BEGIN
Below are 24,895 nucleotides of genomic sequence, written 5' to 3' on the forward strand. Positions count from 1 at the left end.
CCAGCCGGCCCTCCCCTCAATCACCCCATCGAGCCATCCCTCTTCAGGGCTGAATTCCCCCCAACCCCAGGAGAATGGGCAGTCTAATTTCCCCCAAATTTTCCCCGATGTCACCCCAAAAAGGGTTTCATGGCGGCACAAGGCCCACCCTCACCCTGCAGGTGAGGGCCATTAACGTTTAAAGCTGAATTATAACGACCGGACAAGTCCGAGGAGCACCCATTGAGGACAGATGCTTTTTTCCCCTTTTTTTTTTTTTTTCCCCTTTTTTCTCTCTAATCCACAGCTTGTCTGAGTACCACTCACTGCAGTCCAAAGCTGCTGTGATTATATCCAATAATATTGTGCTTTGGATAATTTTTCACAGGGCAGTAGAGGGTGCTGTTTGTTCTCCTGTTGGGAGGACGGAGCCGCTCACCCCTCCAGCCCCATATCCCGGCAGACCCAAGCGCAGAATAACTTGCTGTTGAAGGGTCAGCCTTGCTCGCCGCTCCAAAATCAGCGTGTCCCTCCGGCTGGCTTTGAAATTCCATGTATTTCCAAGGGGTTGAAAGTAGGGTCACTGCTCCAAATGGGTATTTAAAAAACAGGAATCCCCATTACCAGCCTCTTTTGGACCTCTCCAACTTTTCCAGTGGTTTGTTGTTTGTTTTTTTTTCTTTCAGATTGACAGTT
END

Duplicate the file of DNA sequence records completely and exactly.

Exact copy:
Below are 24,895 nucleotides of genomic sequence, written 5' to 3' on the forward strand. Positions count from 1 at the left end.
CCAGCCGGCCCTCCCCTCAATCACCCCATCGAGCCATCCCTCTTCAGGGCTGAATTCCCCCCAACCCCAGGAGAATGGGCAGTCTAATTTCCCCCAAATTTTCCCCGATGTCACCCCAAAAAGGGTTTCATGGCGGCACAAGGCCCACCCTCACCCTGCAGGTGAGGGCCATTAACGTTTAAAGCTGAATTATAACGACCGGACAAGTCCGAGGAGCACCCATTGAGGACAGATGCTTTTTTCCCCTTTTTTTTTTTTTTTCCCCTTTTTTCTCTCTAATCCACAGCTTGTCTGAGTACCACTCACTGCAGTCCAAAGCTGCTGTGATTATATCCAATAATATTGTGCTTTGGATAATTTTTCACAGGGCAGTAGAGGGTGCTGTTTGTTCTCCTGTTGGGAGGACGGAGCCGCTCACCCCTCCAGCCCCATATCCCGGCAGACCCAAGCGCAGAATAACTTGCTGTTGAAGGGTCAGCCTTGCTCGCCGCTCCAAAATCAGCGTGTCCCTCCGGCTGGCTTTGAAATTCCATGTATTTCCAAGGGGTTGAAAGTAGGGTCACTGCTCCAAATGGGTATTTAAAAAACAGGAATCCCCATTACCAGCCTCTTTTGGACCTCTCCAACTTTTCCAGTGGTTTGTTGTTTGTTTTTTTTTCTTTCAGATTGACAGTT